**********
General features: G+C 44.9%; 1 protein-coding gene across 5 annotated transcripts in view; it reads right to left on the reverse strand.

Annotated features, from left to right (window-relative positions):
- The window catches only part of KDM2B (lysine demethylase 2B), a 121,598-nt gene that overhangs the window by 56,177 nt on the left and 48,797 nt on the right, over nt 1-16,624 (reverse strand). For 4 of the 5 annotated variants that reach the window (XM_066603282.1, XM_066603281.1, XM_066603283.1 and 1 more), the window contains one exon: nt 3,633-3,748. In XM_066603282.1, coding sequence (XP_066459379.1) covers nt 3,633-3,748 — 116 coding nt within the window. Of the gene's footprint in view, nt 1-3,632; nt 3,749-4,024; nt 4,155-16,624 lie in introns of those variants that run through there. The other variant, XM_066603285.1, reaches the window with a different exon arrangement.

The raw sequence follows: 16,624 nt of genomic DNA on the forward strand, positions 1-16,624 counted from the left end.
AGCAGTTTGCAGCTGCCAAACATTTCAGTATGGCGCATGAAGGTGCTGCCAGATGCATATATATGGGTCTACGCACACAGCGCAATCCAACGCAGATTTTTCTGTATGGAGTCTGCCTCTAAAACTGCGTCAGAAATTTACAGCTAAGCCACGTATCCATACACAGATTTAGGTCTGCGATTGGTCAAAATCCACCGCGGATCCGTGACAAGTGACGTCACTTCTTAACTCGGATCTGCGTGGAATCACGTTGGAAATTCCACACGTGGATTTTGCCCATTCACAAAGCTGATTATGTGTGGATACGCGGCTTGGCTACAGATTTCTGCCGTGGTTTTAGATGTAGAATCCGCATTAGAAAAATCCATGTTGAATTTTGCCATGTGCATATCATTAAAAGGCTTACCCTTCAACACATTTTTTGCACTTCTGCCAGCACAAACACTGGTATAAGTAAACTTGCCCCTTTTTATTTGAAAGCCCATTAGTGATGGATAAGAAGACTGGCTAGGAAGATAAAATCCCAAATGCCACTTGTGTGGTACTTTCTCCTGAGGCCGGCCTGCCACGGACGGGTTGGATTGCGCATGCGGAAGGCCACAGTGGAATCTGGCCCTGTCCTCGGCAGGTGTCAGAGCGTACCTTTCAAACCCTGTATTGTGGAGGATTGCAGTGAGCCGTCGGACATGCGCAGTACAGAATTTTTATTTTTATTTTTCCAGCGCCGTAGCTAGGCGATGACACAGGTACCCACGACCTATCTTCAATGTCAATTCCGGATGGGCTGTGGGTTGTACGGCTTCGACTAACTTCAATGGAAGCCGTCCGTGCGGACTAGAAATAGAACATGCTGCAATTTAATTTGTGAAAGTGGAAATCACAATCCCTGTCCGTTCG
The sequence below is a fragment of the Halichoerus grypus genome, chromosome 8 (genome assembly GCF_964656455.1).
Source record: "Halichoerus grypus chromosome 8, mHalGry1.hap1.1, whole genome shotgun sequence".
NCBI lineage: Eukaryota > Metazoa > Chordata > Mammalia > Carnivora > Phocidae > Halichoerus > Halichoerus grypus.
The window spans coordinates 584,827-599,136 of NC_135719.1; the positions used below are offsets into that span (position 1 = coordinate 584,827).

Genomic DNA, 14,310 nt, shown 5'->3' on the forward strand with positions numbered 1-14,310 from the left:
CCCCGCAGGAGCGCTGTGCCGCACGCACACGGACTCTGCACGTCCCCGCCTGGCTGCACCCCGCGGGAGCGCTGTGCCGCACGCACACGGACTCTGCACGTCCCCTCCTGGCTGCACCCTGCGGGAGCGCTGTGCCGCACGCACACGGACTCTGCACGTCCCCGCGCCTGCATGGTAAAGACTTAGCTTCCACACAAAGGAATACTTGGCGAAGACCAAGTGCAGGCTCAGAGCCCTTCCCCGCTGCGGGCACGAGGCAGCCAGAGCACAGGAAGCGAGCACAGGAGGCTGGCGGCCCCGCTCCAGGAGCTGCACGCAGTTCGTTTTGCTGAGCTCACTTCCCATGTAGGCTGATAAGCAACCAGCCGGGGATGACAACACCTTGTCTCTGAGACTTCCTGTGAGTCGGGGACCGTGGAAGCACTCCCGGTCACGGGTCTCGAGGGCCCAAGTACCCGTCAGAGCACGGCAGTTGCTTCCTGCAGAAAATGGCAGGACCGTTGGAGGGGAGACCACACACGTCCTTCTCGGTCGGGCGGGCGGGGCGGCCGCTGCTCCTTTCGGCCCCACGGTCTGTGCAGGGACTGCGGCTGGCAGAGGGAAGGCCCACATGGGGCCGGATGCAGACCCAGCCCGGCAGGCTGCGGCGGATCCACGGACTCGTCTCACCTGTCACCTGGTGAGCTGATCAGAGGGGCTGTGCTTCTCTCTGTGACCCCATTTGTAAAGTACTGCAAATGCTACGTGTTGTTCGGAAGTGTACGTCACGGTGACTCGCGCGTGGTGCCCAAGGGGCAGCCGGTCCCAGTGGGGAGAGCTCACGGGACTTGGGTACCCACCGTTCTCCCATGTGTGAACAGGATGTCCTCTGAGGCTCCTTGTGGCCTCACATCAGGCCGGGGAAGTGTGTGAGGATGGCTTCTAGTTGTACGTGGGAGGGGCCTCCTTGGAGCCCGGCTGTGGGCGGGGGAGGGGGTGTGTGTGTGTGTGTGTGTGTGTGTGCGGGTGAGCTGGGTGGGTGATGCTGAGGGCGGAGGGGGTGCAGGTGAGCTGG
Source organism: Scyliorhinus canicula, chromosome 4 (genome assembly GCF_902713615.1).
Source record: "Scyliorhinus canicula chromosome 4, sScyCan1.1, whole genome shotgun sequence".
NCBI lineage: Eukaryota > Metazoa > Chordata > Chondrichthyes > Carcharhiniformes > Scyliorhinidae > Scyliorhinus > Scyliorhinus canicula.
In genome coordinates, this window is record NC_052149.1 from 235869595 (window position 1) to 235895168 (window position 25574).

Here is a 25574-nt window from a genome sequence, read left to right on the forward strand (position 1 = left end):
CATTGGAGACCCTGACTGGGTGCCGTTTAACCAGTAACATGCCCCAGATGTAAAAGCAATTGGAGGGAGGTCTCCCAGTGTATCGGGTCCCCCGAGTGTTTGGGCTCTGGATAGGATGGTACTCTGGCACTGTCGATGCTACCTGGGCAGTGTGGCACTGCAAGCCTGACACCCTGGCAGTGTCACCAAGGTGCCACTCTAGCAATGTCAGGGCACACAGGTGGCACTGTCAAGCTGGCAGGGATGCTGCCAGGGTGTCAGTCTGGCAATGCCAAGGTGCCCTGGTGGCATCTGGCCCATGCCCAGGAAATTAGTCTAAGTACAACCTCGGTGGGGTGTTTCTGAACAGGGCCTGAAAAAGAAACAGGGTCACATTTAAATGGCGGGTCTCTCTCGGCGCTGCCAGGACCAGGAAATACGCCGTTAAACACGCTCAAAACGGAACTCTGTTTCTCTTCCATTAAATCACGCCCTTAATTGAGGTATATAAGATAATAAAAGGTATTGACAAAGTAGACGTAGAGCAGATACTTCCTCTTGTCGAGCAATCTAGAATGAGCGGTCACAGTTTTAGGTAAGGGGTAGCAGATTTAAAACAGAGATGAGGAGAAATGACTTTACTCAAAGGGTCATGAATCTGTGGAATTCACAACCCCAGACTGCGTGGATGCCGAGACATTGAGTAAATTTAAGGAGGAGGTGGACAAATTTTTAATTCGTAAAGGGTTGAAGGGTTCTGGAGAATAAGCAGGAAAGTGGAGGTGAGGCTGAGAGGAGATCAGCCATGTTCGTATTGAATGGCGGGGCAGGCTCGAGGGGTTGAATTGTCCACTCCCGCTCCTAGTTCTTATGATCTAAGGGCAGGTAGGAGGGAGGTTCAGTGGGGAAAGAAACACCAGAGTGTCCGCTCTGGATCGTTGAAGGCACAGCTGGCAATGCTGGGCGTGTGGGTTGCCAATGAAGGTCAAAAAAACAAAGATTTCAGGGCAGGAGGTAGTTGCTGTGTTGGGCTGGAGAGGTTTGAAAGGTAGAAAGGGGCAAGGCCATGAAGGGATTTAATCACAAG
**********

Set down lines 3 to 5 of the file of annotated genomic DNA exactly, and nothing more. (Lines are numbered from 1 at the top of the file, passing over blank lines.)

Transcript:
- The window catches only part of KDM2B (lysine demethylase 2B), a 121,598-nt gene that overhangs the window by 56,177 nt on the left and 48,797 nt on the right, over nt 1-16,624 (reverse strand). For 4 of the 5 annotated variants that reach the window (XM_066603282.1, XM_066603281.1, XM_066603283.1 and 1 more), the window contains one exon: nt 3,633-3,748. In XM_066603282.1, coding sequence (XP_066459379.1) covers nt 3,633-3,748 — 116 coding nt within the window. Of the gene's footprint in view, nt 1-3,632; nt 3,749-4,024; nt 4,155-16,624 lie in introns of those variants that run through there. The other variant, XM_066603285.1, reaches the window with a different exon arrangement.

The raw sequence follows: 16,624 nt of genomic DNA on the forward strand, positions 1-16,624 counted from the left end.
AGCAGTTTGCAGCTGCCAAACATTTCAGTATGGCGCATGAAGGTGCTGCCAGATGCATATATATGGGTCTACGCACACAGCGCAATCCAACGCAGATTTTTCTGTATGGAGTCTGCCTCTAAAACTGCGTCAGAAATTTACAGCTAAGCCACGTATCCATACACAGATTTAGGTCTGCGATTGGTCAAAATCCACCGCGGATCCGTGACAAGTGACGTCACTTCTTAACTCGGATCTGCGTGGAATCACGTTGGAAATTCCACACGTGGATTTTGCCCATTCACAAAGCTGATTATGTGTGGATACGCGGCTTGGCTACAGATTTCTGCCGTGGTTTTAGATGTAGAATCCGCATTAGAAAAATCCATGTTGAATTTTGCCATGTGCATATCATTAAAAGGCTTACCCTTCAACACATTTTTTGCACTTCTGCCAGCACAAACACTGGTATAAGTAAACTTGCCCCTTTTTATTTGAAAGCCCATTAGTGATGGATAAGAAGACTGGCTAGGAAGATAAAATCCCAAATGCCACTTGTGTGGTACTTTCTCCTGAGGCCGGCCTGCCACGGACGGGTTGGATTGCGCATGCGGAAGGCCACAGTGGAATCTGGCCCTGTCCTCGGCAGGTGTCAGAGCGTACCTTTCAAACCCTGTATTGTGGAGGATTGCAGTGAGCCGTCGGACATGCGCAGTACAGAATTTTTATTTTTATTTTTCCAGCGCCGTAGCTAGGCGATGACACAGGTACCCACGACCTATCTTCAATGTCAATTCCGGATGGGCTGTGGGTTGTACGGCTTCGACTAACTTCAATGGAAGCCGTCCGTGCGGACTAGAAATAGAACATGCTGCAATTTAATTTGTGAAAGTGGAAATCACAATCCCTGTCCGTTCG